I need to remember this
So give me one last kiss
And let me take a long last look
Before we say goodbye
I carried a basket of clean clothes into my bedroom and started to methodically pair up the socks. A familiar melody began to stream from the speakers in the corner, and my throat tightened.
Remember when the days were long
And rolled beneath a deep blue sky
Didn't have a care in the world...
I sat on the edge of the bed, a thin crew sock clutched in my hand, and the tears came. It seemed like such an awkward, unbidden moment; the tendons tightened in my neck as I fought against a wave of raw, naked sorrow.
I was folding socks. I'd just eaten lunch, worked on some financial aid forms with my daughter, started the washing machine. Where did this come from?
It's a beautiful, glorious day - the sky is, indeed, a deep blue, and I am busy, for sure, and a little stressed, for sure. But why this gut-wrenching grief that causes me to lean on the dresser while tears fall, because I hardly think I can stand? Why now? Why this moment?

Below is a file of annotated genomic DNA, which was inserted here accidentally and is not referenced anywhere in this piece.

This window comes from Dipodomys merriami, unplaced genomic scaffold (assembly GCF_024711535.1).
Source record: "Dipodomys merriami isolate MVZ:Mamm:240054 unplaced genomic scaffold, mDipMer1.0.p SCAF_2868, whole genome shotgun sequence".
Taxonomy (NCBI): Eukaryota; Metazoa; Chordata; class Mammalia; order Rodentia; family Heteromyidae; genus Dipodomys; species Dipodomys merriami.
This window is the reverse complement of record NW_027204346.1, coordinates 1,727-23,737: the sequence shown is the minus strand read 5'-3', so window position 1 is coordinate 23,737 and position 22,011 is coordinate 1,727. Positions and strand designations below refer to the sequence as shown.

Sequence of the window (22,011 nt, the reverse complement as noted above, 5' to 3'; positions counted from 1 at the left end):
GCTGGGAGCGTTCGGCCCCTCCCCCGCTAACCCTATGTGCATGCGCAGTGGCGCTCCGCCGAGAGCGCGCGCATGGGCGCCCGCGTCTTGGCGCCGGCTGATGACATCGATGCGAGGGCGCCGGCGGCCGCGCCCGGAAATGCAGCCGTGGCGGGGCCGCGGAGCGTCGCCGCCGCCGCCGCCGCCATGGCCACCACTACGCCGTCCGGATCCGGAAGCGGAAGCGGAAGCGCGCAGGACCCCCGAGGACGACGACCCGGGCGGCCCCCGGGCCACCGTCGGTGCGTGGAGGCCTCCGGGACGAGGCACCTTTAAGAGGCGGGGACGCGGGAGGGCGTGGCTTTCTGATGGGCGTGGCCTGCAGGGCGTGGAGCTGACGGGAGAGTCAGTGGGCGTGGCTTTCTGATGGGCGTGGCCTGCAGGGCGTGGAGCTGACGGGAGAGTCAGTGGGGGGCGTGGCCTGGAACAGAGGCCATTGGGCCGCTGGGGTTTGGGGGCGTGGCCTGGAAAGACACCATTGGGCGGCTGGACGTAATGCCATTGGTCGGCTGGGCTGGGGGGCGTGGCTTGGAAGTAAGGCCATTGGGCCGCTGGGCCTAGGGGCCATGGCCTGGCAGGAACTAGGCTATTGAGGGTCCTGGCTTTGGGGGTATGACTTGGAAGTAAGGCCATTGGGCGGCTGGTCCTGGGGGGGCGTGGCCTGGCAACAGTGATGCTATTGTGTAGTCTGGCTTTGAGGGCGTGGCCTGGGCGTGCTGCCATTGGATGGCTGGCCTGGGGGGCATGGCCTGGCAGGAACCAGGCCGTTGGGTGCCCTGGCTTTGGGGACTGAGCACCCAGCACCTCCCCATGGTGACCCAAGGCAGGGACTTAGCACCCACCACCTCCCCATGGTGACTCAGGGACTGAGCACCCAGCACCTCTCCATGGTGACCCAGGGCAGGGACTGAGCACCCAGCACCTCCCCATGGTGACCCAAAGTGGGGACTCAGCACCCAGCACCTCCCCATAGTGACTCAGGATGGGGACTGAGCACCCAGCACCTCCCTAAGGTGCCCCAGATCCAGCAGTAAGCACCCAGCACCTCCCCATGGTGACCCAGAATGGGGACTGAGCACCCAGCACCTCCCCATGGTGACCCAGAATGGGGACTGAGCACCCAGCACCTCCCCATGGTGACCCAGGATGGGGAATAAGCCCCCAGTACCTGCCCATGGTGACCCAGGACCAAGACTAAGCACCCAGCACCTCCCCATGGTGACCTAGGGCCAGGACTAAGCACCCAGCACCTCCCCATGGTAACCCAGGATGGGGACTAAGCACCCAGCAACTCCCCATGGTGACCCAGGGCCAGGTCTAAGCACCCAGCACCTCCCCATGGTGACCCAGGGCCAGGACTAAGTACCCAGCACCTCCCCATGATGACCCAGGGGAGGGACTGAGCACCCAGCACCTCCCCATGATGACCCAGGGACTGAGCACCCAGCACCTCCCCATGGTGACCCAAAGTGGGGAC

No reason, I suppose, except the familiar strains of a melody and a surge of memory; a cd, a box set, lent to me with care. Friends sharing favorite music. A flashback to a concert and a song sung; a partnership, a singer and his accompanist, a struggling girl and a warrior.
And a raw, gaping wound of loss. What it means to be without.
The end of the innocence.
Hurt is deepest when the love has been strongest. It is this season, I suppose, where my years have caught up with some of what I thought I already knew, and now I know things in my soul to which I have, up til now, only given intellectual assent.
I know that missing somebody is a pain indescribable.
I know that joy can live with sorrow, two sides of the same coin. Two chords in the same song.
I know that one day, I will grieve again. I cannot escape.
I know the love of a man strong and true, and I know that the future will bring a day when one of us will be left to mourn. And it will tear a ragged edge in the heart of that one, while the other soars to eternity. Part of the daily grace is bound in the knowledge that this is, indeed, until death do us part.
I know this loss, an acquaintance that I did not know prior to this great friendship. I am friends with this pain. My tears flow hot and humid, and I cannot swallow, and the clothes remain in a jumbled pile on the bed.
I know this loss, because I have also known this love, the friendship of a good man with a strong arms, good taste and the voice of a well-lived life. I would not trade that for any such happy-ever-after.